Human trafficking is a crime against humanity and a violation of the most fundamental human rights. No attempt to build a more resilient society can ignore the systemic issues that allow trafficking to take hold, since the ongoing existence of modern slavery, servitude, and exploitation challenge the very foundations of what we seek to protect. Nor can our efforts to protect the most vulnerable people in times of crisis fail to acknowledge the role of crisis events in fueling the systematic exploitation of such groups:
“Human traffickers are almost always the first responders to crisis zones around the world. Whether an environmental catastrophe or a military conflict or a sudden economic collapse, whenever crisis strikes, women, children, the poor, and outcastes are disproportionately affected, exploited, and recruited by traffickers” — Siddharth Kara, Modern Slavery: A Global Perspective, 2017
To tackle human trafficking in both its chronic and acute forms, we must recognize that the fight against trafficking is itself a complex societal activity that requires resilience to succeed. It needs investment in the core “3 Ps” of anti-trafficking work – prevention, prosecution, and protection – supported by the critical and cross-cutting role of partnerships. Only through the proper coordination of partners spanning the public and private sector, coupled with the mutual evolution of technology and policy, can the human effort to combat trafficking be most effective.
It is within this context that Microsoft jointly founded the Tech Against Trafficking (TAT) coalition in 2018. Through our work on the TAT steering committee and across initiatives including an accelerator program, we have formed long-term partnerships and projects tackling this most urgent societal problem. With TAT, we recognized the fact that there is only so much that any one organization can achieve alone. The more that different organizations can share with one another, the better placed the community will be to deliver an effective and coordinated response.
However, the nature of trafficking complicates sharing in multiple ways. Different tools tackling the same problems are developed in different contexts, missing out on the benefits that come from shared tools and practices. This is compounded by the lack of shared information on the availability and effectiveness of existing tools, encouraging reinvention and fragmentation. Where data on the same phenomena are collected by different parties, the lack of data standards means that such data cannot be easily compared or combined. And perhaps most importantly, where collected data relate to individual victims, the need to protect the privacy and safety of these victims means that the data cannot be shared or published without expert analysis of the statistical disclosure risk. All of these factors undermine the timely sharing of information within the community, and shaped our selection of TAT initiatives that could transform the development of evidence-based policy for anti-trafficking efforts worldwide.
Interactive map of anti-trafficking tools
The first such initiative led to the development of the TAT Interactive Map in Power BI, encompassing 300 counter-trafficking technology tools and designed to enable tool discovery, gap identification, and technology advocacy. The interactive map and corresponding tool survey have been jointly published with the Organization for Security and Co-operation in Europe (OSCE) and shared via testimony to a US Congressional Hearing on the role of technology in countering trafficking in persons.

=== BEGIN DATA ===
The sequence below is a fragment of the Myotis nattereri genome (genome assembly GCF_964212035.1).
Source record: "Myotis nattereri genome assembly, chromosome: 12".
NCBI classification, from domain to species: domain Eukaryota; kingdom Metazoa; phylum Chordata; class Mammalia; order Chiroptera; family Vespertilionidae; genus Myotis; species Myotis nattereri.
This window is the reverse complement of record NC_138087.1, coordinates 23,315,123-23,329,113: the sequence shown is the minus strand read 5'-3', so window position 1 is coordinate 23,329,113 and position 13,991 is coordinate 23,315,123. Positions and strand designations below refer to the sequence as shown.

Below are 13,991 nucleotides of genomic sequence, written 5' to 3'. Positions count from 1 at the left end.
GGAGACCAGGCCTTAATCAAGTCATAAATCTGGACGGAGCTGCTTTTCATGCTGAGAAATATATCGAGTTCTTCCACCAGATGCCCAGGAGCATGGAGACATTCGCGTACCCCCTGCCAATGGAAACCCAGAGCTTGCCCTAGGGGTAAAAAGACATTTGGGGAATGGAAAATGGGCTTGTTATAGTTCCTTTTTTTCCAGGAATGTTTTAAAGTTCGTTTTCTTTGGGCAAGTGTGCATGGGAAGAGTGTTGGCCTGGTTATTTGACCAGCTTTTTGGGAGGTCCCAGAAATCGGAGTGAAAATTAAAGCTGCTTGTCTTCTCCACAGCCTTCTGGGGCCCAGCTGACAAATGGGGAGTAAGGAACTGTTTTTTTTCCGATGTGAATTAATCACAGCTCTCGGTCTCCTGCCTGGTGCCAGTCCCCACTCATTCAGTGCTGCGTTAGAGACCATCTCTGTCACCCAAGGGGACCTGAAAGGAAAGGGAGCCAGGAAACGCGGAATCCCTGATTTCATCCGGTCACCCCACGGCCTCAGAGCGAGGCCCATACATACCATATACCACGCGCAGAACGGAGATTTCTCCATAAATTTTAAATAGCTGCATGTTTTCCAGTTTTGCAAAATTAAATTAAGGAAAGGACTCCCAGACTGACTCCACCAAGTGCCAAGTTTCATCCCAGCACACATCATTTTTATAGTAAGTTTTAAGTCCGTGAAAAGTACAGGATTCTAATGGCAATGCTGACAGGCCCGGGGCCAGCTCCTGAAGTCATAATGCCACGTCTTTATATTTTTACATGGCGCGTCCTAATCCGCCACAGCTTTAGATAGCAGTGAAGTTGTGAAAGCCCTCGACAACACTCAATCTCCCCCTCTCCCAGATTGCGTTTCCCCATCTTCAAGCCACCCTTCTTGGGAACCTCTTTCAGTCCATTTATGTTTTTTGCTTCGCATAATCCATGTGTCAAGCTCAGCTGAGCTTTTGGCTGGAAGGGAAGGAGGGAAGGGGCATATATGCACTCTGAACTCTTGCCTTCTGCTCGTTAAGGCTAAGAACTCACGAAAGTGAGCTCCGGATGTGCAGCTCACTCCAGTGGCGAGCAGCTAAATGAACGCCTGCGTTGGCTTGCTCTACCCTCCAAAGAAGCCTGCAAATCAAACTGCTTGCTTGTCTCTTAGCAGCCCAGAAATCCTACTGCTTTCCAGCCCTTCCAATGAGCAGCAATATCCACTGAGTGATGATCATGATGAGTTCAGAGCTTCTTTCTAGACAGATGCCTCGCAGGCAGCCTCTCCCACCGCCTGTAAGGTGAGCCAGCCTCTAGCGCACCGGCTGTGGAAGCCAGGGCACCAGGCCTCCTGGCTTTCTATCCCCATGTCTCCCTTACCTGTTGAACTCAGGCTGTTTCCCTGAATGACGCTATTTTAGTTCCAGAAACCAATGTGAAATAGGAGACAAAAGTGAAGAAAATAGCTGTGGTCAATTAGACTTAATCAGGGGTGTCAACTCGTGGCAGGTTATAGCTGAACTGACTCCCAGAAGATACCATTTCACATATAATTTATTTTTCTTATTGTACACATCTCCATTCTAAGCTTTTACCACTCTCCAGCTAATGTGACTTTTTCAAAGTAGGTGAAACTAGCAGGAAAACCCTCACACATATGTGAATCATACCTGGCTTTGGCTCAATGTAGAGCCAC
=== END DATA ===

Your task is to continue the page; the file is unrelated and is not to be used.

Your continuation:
Tech Against Trafficking Interactive Map of Anti-Trafficking Tools. Shows how 111 tools in Tool Category “Victim/Trafficker Identification” (shown as orange nodes in the graph and cards below) form clusters based on their Trafficking Type and Technology. Cards may be expanded for further details, including links to external content. Different pages of the map show tool clusterings for different pairs of attributes (e.g., Target Sector – Target Users).
The second such initiative was developed through the inaugural TAT Accelerator Program with the Counter-Trafficking Data Collaborative (CTDC). This collaborative, managed by the UN Migration agency, IOM, pools data from IOM, Polaris, and Liberty Shared to create the world’s largest database on identified victims of trafficking. The CTDC data hub makes derivatives of this data openly available via anonymized datasets, interactive dashboards, interactive maps, and topical data narratives.
However, while such data is essential evidence as to the existence and nature of trafficking, publishing it directly risks revealing the presence of individual victims to their traffickers, even if the data are de-identified and anonymized using standard approaches. This is not just a privacy risk, but also a safety risk: if traffickers believe a victim has received assistance, they may assume that this implies collaboration with law enforcement and hence the need for retaliation against the victim, or their friends, family, or community.
Privacy-preserving data platform
Our solution to this problem, described in this paper and available open-source on GitHub at microsoft/synthetic-data-showcase, is to generate synthetic data and aggregate data for sharing in place of actual sensitive data. These datasets are brought together in an automatically generated Power BI interface that enables data access and exploration under an absolute guarantee of group-level privacy. In other words, no user of this interface or the underlying datasets should be able to identify combinations of attributes that describe groups of individuals below a specified minimum size.
An example “synthetic data showcase” for the CTDC global dataset on identified victims of trafficking. Shows the distributions of attribute values in the synthetic data for the selections Gender=Male and Age=30–38. The chart to the right compares these estimated values (in light green) to the actual precomputed values (in dark green), revealing only minor differences between the two datasets.